Joyce Lattimer, a new nurse on the staff, thinks she sees an adult dose being administered when an infant’s dose is called for. That causes her to wonder if something weird is going on. When other babies die unexpectedly, she starts to wonder if the nurse is so perfect, after all.

Her investigations just might be the death of her as well.

Enjoyed this very tense first half, and Sandra Olson’d medical expertise is not belaboured. However, then her romantic novelist takes charge and the action slows down to a snail pace with too much detail absolutely not pertinent to the plot except that it describes the wedding of the protagonist. I confess I skipped a lot here to get to the essential dramatic confrontation and conclusion.

sandra olson

Sandra Olson – author

Thanks to Prolific Works for this free-to-download. https://www.prolificworks.com

BOOK POSTMORTEM does not buy crime fiction, but we do know how important reviews are to authors, and we encourage every reader to give their take on their reads on Amazon, Goodreads and other platforms, especially in recognition of free downloads. Authors featured on BOOK POSTMORTEM are free to send follow-up material to us for review, although we don’t guarantee to review everything.

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WHERE THE WICKED DWELL – Michael Parker

where the wicked dwellThe exciting plot is entwined, but plausible if the reader is okay with the validity of the power of Voodoo. As a South African, I have experienced at least the power of the belief in witchcraft; and it seems to be the belief itself that empowers the evil, and sometimes the good, of the spirit world.

Sir Giles Cavendish heads a clandestine unit that metes out terminal deletion of problem people whom the normal pillars of justice let slip through the net due to corruption in high places, or lack of evidence – deliberate or otherwise. Sir Giles, suspecting that a British Cabinet Minister’s suicide is murder, asks Marcus Blake, a private investigator to confirm his evaluation.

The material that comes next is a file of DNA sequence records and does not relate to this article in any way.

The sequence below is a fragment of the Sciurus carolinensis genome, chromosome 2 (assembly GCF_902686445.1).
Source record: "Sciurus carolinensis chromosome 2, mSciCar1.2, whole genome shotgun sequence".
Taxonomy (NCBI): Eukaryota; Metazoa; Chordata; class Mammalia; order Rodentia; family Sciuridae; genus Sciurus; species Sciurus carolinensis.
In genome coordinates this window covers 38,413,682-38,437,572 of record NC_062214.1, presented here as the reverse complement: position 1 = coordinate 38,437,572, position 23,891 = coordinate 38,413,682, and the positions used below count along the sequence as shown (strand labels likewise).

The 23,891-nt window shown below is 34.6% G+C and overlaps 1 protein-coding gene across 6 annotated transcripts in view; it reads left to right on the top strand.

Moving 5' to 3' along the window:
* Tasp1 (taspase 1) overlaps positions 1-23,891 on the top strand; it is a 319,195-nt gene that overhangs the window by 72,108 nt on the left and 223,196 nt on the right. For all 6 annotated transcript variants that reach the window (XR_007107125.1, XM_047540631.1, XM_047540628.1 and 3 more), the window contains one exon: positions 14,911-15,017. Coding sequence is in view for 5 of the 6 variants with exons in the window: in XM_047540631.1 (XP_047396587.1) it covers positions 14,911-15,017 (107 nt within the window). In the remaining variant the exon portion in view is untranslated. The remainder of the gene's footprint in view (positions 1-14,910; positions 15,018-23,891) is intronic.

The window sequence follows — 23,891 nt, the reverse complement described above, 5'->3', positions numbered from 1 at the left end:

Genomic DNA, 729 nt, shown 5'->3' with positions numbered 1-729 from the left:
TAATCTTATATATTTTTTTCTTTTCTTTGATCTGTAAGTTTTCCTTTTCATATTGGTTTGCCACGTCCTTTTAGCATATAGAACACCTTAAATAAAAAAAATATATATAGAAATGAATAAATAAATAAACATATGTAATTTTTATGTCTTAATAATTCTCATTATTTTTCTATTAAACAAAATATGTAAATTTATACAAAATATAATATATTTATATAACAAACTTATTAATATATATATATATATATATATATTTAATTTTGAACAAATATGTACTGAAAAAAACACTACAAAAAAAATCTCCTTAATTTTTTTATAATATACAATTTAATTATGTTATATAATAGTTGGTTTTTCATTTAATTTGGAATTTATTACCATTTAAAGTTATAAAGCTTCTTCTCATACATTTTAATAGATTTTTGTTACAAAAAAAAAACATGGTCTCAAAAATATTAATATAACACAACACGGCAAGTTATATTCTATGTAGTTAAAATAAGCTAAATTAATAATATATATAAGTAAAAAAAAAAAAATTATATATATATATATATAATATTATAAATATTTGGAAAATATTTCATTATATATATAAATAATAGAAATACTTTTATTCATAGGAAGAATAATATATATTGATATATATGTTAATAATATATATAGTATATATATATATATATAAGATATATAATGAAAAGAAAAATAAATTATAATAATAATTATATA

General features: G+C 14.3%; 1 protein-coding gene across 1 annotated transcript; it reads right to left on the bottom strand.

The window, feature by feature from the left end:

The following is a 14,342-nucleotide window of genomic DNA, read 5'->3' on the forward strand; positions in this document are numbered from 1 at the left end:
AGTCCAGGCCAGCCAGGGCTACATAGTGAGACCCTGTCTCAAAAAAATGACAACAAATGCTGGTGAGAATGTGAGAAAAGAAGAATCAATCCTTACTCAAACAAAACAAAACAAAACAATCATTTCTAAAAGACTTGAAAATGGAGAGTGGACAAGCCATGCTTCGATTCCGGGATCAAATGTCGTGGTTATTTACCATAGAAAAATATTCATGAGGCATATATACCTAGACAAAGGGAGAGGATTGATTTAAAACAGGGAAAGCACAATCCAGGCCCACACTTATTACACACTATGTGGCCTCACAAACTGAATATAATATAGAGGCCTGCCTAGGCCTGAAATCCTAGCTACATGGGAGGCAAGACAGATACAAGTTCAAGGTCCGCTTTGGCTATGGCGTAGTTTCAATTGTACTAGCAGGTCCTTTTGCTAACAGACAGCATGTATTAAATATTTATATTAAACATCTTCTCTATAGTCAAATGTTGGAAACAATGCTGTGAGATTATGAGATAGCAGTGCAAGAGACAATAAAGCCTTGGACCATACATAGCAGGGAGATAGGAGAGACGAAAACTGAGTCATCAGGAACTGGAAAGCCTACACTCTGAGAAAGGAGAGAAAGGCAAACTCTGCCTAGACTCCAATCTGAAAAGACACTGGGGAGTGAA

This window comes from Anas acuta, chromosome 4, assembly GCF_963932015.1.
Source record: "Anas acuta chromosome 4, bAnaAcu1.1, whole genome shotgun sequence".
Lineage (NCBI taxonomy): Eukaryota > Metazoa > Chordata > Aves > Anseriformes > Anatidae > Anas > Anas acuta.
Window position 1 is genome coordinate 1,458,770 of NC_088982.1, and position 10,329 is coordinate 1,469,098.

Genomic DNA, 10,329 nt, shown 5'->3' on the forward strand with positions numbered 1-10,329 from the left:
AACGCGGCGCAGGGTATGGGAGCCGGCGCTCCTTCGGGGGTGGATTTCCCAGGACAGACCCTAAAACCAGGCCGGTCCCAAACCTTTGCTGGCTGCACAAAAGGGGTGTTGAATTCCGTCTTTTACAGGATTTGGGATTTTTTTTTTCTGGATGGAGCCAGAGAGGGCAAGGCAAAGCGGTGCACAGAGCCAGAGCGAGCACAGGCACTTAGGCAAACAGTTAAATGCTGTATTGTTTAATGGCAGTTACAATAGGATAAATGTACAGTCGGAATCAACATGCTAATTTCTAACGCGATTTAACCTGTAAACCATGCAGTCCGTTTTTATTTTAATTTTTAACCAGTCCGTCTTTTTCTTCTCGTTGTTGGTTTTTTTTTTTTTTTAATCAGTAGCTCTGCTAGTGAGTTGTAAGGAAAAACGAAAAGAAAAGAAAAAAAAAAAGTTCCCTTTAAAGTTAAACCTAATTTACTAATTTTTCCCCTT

Blake gets a glimpse of the plans of the ring of Satanists that include men of vast power and warped taste. Not least is a clinic where a talented doctor is dabbling into genetic engineering. When he visits the clinic with his Caribbean secretary, he all but signs her death warrant. And his own.

This is a gripping tale. Maybe not one that one will make a lasting impression, but is certainly a good few hours of un-put-downable crime fiction pleasure.

Thanks to Prolific Works for this free-to-download. https://www.prolificworks.com

BOOK POSTMORTEM does not buy crime fiction, but we do know how important reviews are to authors, and we encourage every reader to give their take on their reads on Amazon, Goodreads and other platforms, especially in recognition of free downloads. Authors featured on BOOK POSTMORTEM are free to send follow-up material to us for review, although we don’t guarantee to review everything.

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POLAR BEAR DAWN – Lyle Nicholson

polarbear dawn

A very involved exciting tale, as stockbrokers plot to bump the oil price with pipe-line disruption in the minus forty temperatures of northern Alaska and Canada. There is a huge cast of characters as the baddies commit their heinous deeds and the goodies try to track them down.

Mr Nicholson defies the rules of fiction by not only the huge amount of characters who appear briefly in split side stories, he switches Point-of-View in the blink of an eye. We see more of other characters than we do of Detective Bernadette Callahan who is supposed to be the hero of the piece where this is supposed to be #1 in the Detective Bernadette Callahan Series.

Amazingly, despite these transgressions, and the hugely convoluted plot, this is still a very entertaining read. Thanks to Prolific Works for this free-to-download. https://www.prolificworks.com

BOOK POSTMORTEM does not buy crime fiction, but we do know how important reviews are to authors, and we encourage every reader to give their take on their reads on Amazon, Goodreads and other platforms, especially in recognition of free downloads. Authors featured on BOOK POSTMORTEM are free to send follow-up material to us for review, although we don’t guarantee to review everything.

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IN THE TICK OF TIME – P.D.Workman

in the tickAt the Department of Health’s vector-borne disease division, Matt Malloy is battling a sleep deprivation caused by a bash on the head, but he knows there is something amiss with a concentration of Buffalo Head infections. Nobody believes him, putting his obsession down to his condition.